Another preventive measure is to identify at-risk communities, for example in poor rural areas or places where child trafficking networks already exist, and targeting education outreach activities there. “In those areas, we’re supporting parenting effectiveness seminars, life skills education for children at risk and further community education,” Ani adds.
The halfway house where Caridad is staying provides a range of services for children, using supplies and educational materials provided by UNICEF. “When the children arrive, we provide them with clothes, medical assistance and food,” Arlene says. “We then do group and individual therapy and some basic education. Many of these children haven’t been to school and don’t know how to read and write.”
Some children stay at the house for up to three years. “We prefer to reunite them with their families, where possible, or to find them foster parents,” Arlene concludes.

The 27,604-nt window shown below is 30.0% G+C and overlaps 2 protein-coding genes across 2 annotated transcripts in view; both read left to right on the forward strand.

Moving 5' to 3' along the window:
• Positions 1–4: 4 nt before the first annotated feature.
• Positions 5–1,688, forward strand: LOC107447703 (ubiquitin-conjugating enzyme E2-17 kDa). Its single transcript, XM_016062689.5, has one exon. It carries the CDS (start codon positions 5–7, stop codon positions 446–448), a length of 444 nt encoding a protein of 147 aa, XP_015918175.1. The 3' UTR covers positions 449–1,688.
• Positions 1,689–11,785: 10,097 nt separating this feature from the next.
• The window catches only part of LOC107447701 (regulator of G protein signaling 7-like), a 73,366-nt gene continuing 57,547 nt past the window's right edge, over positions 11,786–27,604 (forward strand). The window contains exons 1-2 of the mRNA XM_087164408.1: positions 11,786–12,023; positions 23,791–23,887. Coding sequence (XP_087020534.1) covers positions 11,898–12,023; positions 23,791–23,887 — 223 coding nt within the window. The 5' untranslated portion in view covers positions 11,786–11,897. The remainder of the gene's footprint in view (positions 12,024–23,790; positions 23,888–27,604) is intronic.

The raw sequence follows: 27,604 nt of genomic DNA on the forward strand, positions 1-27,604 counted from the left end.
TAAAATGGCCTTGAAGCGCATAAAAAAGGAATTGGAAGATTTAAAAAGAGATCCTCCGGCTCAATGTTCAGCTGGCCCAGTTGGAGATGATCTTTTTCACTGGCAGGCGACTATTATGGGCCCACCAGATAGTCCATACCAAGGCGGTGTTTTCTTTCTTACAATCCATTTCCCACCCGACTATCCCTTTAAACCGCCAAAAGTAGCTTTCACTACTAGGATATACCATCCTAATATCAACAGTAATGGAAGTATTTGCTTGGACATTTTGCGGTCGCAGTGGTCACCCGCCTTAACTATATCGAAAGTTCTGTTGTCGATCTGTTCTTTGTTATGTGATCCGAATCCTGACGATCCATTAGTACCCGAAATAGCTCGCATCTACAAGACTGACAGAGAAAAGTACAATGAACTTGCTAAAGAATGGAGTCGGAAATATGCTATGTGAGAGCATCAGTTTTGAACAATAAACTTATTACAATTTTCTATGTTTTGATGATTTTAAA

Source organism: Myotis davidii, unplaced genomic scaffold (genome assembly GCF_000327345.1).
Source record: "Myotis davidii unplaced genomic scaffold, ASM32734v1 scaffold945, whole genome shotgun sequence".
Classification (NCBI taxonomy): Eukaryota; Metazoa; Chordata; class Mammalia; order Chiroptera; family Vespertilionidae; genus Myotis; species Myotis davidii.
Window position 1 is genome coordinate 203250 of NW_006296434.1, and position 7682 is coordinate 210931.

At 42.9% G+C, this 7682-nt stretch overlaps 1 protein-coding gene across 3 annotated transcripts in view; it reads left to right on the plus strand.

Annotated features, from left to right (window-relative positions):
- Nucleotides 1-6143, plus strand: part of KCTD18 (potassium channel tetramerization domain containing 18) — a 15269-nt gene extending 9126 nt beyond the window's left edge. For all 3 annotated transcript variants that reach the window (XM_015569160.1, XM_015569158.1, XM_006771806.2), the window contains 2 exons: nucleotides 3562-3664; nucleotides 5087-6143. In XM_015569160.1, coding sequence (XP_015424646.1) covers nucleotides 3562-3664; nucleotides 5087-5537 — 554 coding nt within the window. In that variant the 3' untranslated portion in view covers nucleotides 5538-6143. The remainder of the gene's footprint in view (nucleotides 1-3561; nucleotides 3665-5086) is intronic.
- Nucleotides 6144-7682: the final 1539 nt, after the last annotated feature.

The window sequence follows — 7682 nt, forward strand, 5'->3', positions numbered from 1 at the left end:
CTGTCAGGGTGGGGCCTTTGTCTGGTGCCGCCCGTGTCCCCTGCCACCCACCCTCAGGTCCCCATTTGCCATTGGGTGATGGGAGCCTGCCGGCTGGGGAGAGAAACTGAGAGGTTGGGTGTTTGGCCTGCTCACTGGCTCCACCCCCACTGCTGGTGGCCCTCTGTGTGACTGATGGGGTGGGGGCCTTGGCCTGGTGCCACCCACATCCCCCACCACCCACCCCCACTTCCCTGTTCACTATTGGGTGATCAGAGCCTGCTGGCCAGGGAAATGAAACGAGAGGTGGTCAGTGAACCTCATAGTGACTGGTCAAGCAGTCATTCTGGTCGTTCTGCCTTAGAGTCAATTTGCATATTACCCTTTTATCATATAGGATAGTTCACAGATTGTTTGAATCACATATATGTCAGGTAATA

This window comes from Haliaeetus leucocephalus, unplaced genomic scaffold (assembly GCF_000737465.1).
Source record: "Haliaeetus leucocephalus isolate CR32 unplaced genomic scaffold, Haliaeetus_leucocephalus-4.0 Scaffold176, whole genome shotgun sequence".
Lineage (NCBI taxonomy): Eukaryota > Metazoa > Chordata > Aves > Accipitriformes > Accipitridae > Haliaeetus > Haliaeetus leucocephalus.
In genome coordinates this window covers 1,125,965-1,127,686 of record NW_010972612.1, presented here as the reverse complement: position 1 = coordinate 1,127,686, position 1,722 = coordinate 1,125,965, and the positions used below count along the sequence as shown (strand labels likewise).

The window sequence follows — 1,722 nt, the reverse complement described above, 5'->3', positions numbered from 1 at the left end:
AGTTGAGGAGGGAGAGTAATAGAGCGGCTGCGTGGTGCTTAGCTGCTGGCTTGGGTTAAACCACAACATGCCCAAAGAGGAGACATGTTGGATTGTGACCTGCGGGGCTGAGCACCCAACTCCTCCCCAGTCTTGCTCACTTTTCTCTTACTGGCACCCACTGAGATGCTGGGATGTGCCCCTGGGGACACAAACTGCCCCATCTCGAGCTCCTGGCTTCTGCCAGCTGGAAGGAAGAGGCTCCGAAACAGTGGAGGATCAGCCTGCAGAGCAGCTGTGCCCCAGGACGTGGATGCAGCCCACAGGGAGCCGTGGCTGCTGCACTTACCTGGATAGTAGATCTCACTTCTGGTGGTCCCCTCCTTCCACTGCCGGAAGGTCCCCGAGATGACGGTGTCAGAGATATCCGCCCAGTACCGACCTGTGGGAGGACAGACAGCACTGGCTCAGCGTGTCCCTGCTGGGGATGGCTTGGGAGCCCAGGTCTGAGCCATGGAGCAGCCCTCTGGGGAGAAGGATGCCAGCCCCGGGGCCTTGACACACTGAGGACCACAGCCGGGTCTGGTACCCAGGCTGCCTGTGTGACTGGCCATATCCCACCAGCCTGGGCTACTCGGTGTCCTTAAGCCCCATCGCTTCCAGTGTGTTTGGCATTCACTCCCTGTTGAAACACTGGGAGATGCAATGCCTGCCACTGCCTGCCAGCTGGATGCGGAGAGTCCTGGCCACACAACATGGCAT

Caridad hopes to return home and go back to school once her court case is over. “When I grow up, I want to be social worker or policewoman,” she says. “I want to help other people, like the social workers here have helped me.”
Twenty years ago, the world made a set of promises to all children when it adopted the UN Convention on the Rights of the Child (CRC). While great progress has been made since then, children’s rights are still being denied and much remains to be done.
In the Philippines, child protection remains a critical issue that UNICEF continues to campaign and work on. Just this week, Philippines President Gloria Arroyo signed into law a bill making child pornography illegal, in a major victory for UNICEF and other child rights advocates who had been campaigning on the issue for several years. These ongoing efforts are essential if we are to prevent other children in the Philippines from suffering the kind of horrific abuse that Caridad was subjected to.